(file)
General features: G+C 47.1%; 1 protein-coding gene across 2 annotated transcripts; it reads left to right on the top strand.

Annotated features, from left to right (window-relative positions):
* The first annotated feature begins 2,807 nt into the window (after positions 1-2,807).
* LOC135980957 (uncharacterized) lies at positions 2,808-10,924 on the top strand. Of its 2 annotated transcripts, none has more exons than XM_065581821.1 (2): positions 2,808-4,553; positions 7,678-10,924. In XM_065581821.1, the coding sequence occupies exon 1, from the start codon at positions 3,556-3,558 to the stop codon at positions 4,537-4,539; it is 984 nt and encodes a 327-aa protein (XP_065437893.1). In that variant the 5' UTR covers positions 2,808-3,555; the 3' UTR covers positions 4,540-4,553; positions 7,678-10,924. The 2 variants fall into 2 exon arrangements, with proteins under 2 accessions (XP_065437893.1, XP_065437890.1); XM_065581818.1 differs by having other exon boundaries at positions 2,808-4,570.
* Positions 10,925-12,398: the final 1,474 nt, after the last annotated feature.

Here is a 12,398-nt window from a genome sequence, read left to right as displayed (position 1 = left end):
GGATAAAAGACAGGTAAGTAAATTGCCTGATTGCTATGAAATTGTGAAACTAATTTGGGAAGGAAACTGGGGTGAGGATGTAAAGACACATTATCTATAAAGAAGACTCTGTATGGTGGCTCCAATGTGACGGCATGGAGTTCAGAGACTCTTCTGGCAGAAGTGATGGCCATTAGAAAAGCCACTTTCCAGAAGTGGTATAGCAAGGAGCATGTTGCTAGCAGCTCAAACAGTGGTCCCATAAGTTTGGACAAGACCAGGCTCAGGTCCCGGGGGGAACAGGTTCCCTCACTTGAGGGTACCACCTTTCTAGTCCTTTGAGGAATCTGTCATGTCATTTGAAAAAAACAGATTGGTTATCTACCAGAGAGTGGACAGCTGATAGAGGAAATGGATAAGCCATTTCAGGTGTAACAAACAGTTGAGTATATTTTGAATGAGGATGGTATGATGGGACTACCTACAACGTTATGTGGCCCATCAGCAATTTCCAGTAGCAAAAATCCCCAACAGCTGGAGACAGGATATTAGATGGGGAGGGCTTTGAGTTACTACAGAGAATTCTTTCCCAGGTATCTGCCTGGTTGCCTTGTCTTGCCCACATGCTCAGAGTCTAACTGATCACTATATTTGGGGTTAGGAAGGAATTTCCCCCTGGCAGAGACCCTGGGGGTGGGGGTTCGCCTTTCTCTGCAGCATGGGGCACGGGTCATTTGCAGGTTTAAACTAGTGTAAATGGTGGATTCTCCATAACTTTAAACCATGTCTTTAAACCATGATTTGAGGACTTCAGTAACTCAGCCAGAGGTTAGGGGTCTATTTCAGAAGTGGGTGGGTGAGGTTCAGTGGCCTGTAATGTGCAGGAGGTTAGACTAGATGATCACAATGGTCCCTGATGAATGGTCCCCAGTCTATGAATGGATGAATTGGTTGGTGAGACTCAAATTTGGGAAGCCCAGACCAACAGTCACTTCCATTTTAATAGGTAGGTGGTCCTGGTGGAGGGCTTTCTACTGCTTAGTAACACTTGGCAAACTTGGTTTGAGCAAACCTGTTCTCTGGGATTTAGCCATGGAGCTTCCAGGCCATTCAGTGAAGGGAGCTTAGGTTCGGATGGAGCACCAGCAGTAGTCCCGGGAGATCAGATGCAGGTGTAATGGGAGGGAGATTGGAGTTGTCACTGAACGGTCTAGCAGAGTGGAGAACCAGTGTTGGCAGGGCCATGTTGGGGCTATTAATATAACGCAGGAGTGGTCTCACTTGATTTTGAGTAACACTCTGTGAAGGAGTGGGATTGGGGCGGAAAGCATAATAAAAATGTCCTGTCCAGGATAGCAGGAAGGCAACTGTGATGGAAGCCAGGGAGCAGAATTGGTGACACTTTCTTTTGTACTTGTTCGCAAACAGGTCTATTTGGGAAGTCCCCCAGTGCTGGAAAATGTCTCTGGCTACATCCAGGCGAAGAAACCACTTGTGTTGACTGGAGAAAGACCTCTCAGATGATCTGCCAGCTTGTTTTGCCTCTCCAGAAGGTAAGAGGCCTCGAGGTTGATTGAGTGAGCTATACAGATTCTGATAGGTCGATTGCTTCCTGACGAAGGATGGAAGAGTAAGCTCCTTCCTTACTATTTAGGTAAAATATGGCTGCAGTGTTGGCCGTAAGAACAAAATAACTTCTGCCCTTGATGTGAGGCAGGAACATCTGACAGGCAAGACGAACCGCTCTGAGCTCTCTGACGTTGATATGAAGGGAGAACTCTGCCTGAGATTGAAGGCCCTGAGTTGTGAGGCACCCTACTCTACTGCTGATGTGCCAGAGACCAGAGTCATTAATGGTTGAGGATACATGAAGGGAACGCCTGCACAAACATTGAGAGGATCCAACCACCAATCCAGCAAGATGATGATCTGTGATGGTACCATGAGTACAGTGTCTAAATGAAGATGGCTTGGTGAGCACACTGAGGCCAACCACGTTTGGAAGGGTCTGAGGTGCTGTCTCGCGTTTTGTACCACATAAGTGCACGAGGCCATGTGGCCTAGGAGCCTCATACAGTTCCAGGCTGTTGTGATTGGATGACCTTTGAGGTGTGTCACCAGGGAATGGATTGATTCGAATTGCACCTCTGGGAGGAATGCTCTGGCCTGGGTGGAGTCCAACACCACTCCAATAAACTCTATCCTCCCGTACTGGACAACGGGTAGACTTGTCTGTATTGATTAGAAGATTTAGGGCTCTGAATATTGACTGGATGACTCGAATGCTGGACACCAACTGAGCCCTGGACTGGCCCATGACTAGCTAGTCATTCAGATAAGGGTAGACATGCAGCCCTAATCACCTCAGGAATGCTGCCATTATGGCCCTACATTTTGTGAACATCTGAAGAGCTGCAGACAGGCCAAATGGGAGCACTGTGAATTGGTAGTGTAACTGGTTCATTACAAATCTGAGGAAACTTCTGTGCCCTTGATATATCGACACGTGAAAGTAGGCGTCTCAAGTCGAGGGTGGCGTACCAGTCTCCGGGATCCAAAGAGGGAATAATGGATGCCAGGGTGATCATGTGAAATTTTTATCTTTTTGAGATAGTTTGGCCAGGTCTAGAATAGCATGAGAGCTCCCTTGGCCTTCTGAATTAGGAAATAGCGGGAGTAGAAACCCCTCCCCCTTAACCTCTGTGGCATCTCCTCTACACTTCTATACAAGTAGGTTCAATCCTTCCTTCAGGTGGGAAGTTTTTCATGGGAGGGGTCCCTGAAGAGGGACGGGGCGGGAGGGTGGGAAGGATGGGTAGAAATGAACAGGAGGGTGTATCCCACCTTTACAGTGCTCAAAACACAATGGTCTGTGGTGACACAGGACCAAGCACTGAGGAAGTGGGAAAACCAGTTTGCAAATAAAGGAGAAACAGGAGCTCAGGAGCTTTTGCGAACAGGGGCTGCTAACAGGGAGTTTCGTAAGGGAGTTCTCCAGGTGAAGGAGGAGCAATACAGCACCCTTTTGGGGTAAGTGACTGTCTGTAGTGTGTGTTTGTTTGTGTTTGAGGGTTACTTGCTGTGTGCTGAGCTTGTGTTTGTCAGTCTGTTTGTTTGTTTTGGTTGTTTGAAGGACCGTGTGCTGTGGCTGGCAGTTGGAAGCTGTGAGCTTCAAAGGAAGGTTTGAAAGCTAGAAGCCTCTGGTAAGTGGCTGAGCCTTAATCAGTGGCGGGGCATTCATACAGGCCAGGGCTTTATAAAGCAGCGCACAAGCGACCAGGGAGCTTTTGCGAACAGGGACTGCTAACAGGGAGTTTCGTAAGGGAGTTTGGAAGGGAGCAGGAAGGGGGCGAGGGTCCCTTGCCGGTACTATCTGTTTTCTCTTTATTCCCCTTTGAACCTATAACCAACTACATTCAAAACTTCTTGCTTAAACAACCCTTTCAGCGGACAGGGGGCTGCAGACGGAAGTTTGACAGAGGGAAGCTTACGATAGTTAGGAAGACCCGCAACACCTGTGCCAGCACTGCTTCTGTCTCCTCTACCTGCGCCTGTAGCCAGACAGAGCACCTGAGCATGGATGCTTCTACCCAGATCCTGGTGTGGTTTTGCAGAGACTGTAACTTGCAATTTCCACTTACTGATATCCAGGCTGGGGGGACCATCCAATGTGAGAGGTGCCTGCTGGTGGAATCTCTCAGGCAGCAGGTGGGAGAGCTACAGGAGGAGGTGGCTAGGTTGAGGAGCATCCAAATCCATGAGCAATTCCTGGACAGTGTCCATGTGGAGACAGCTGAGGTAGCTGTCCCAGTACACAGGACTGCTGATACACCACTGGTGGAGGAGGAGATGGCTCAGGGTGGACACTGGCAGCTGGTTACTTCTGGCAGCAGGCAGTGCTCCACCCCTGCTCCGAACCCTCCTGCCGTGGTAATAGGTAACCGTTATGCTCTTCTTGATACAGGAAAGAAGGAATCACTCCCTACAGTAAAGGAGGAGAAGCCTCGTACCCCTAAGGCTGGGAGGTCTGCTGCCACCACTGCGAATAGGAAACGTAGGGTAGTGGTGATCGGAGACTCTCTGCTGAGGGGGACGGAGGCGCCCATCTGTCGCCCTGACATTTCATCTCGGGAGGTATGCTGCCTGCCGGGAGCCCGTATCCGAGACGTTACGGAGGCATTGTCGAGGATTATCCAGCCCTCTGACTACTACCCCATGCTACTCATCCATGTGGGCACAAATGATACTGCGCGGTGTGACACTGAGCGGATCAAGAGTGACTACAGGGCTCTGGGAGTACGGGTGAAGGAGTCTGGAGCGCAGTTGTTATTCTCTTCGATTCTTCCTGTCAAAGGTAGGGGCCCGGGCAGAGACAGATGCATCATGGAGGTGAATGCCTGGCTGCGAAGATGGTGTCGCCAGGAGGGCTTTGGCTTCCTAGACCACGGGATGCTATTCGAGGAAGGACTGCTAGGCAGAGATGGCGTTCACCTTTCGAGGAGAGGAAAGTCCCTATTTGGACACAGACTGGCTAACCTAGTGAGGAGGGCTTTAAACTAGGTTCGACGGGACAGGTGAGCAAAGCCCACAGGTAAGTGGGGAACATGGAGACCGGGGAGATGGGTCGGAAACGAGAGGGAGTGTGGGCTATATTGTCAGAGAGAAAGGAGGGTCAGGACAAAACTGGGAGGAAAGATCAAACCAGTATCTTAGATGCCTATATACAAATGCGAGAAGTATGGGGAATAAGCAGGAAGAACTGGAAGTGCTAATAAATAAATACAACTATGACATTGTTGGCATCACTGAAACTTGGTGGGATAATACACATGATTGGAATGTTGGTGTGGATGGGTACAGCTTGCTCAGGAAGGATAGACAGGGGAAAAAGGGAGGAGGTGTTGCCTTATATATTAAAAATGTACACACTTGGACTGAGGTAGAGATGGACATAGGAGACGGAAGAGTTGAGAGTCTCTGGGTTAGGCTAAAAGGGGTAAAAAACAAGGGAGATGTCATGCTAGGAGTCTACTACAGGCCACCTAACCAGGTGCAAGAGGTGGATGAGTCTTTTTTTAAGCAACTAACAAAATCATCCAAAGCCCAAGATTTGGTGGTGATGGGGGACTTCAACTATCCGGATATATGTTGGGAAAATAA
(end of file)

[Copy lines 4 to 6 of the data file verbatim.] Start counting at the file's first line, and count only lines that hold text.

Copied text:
* LOC135980957 (uncharacterized) lies at positions 2,808-10,924 on the top strand. Of its 2 annotated transcripts, none has more exons than XM_065581821.1 (2): positions 2,808-4,553; positions 7,678-10,924. In XM_065581821.1, the coding sequence occupies exon 1, from the start codon at positions 3,556-3,558 to the stop codon at positions 4,537-4,539; it is 984 nt and encodes a 327-aa protein (XP_065437893.1). In that variant the 5' UTR covers positions 2,808-3,555; the 3' UTR covers positions 4,540-4,553; positions 7,678-10,924. The 2 variants fall into 2 exon arrangements, with proteins under 2 accessions (XP_065437893.1, XP_065437890.1); XM_065581818.1 differs by having other exon boundaries at positions 2,808-4,570.
* Positions 10,925-12,398: the final 1,474 nt, after the last annotated feature.

Here is a 12,398-nt window from a genome sequence, read left to right as displayed (position 1 = left end):